As regards size, Sardis Chapel is the same now as when it was built in 1861. The interior was decorated in 1897. The gallery was removed from behind the pulpit and a new pulpit was placed with its back to the wall. Renovations were carried out to the interior and the present vestry was built in 1926 at a total cost of £3000. The church is the mother of 3 churches; Peniel, English Congregational, and Brynawel, and in 1905 when these were formed, 250 members left Sardis. A number of preachers were reared: Daniel Morgan, father of Mr D J Morgan, JP, Maesybryn, who went to the methodists and was a lay preacher for many years; the Reverend D G Morgan, Resolven; the Reverend M D Morgan, Ipswich, who according to the "Congregational Yearbook" started preaching in Stockton but the old people state that he commenced his career at the society meetings at Sardis; John Watcyn, Glantawe, whose health broke down soon after he commenced preaching and died when comparatively young. He did a great deal in connection with the singing. The Reverend Henry Jeffrey, Abercynon; the Reverend Herbert Jones, BA, Amwythig; the Reverend W M Lloyd, Briton Ferry; the Reverend Morgan Price, Abercwmboi; and Mr Edgar Williams, London.
The clock which still adorns the chapel was given to the church by Thomas Jones, Craig-y-nos.


A prominent place has been occupied by sacred music at Sardis all along the years but there was a time when Pantteg choir, conducted by James Clee, attended at Sardis to show the choir how to sing. Fifty years ago and earlier, Sardis Choir was one of the best combinations in the South and won prizes at every eisteddfod of note. The first conductor was William Watcyn, Y Capel, and he was followed by William Phillips (Gwilym Cynon or Cochyn Bach). There was considerable rivalry between Sardis Chapel Choir under Gwilym Cynon and Cwmgiedd Choir, conducted by Silas Evans. William Watcyn made a name for himself as the conductor of the Childrens Choir. For the twenty years 1880-1900 the precentor was Mr T G Jenkins, schoolmaster, who still resides at Penybont, the late William Samuel, and the late Professor Rhys Thomas, the latter passing away recently in London. Professor Thomas was the first to perform the works of the masters at Sardis. The more recent precentors have been Mr Tom WIlliams, London House (adults) and David Jones (children), the latter on his retirement having been succeeded by Mr T L Jones.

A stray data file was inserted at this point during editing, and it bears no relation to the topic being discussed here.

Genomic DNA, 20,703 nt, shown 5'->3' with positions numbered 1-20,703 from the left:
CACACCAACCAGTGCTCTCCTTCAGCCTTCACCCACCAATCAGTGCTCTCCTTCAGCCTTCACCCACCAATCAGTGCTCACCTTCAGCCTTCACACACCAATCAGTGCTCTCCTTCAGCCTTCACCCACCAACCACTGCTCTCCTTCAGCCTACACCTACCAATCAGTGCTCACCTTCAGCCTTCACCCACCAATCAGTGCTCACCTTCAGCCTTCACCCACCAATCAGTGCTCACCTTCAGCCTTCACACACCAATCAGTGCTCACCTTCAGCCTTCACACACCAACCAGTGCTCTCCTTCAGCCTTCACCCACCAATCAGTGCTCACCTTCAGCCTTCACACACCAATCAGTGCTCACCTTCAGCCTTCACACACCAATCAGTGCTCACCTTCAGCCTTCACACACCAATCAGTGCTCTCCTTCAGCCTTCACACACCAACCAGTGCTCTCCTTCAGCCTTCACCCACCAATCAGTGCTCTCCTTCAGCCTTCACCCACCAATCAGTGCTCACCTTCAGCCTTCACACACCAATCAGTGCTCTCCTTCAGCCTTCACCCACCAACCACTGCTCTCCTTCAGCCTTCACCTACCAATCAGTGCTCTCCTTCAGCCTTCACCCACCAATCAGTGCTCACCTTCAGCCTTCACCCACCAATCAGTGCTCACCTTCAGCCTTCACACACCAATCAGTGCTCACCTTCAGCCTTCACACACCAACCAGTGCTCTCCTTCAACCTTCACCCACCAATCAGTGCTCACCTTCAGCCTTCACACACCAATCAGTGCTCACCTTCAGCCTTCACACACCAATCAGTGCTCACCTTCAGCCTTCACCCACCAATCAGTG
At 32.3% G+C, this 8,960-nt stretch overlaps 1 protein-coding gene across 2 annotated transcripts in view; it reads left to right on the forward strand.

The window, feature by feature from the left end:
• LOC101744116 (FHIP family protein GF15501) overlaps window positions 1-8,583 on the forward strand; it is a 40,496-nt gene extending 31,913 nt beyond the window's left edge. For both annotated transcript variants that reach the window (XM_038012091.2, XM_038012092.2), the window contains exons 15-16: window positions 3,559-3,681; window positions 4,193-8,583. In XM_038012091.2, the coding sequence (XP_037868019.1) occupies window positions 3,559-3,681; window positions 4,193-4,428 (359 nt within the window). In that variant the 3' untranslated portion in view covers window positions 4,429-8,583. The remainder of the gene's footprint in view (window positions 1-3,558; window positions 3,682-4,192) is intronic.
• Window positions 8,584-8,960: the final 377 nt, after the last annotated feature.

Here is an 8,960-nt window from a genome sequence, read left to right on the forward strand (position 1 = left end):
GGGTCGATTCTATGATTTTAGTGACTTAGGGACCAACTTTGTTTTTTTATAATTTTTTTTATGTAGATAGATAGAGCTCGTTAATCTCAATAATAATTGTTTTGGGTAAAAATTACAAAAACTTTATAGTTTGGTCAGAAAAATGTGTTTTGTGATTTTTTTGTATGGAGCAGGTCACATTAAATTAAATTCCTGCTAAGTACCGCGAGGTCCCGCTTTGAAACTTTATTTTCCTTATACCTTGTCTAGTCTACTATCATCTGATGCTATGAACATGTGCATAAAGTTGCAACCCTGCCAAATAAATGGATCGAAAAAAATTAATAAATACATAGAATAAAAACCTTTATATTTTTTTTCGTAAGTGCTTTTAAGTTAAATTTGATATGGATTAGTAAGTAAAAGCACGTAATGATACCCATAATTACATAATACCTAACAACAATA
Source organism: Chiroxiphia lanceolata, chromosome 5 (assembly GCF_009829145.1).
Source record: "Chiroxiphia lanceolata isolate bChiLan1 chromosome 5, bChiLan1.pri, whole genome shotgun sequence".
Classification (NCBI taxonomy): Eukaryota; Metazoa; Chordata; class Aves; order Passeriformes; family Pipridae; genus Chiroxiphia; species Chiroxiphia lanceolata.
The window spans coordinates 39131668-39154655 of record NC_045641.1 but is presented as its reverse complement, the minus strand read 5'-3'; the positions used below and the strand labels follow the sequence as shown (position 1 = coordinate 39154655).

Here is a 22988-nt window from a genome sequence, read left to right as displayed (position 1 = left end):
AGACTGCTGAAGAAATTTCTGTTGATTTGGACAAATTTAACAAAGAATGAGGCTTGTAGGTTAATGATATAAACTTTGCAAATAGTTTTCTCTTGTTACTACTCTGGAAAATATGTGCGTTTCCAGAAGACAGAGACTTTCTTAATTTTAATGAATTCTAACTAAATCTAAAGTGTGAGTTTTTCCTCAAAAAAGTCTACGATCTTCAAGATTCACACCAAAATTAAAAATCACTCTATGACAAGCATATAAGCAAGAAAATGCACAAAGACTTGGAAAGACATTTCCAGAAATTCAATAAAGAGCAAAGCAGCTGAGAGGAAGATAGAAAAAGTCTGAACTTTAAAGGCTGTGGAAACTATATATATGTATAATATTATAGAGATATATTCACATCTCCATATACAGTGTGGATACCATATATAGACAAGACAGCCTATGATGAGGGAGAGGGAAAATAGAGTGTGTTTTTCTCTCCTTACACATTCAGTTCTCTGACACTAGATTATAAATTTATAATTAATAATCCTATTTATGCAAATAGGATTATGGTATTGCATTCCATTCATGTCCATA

It was during the pastorate of the Reverend R W Roberts that the first organ came to Sardis and there was some friction before it was utilised to help with the congregational singing. The organ, which was placed behind the pulpit, was painted white and called by the children "Y Ladi Wen" while the old people called it "Injin Cann". Miss Roberts, daughter of the pastor, was the first organist. There have been two successors to the "Y Ladi Wen", the present organ being installed in 1892 and opened by R S Hughes, the composer. Others who have officiated as organists are: the late Joseph Davies, Glantawe; Mr Idris Williams, Cynlais Villa; the late Mrs Jack Williams, nee Elizabeth Williams, Cynlais Stores who served in that capacity for 15 years; and the present organist Madame Nancy Jones.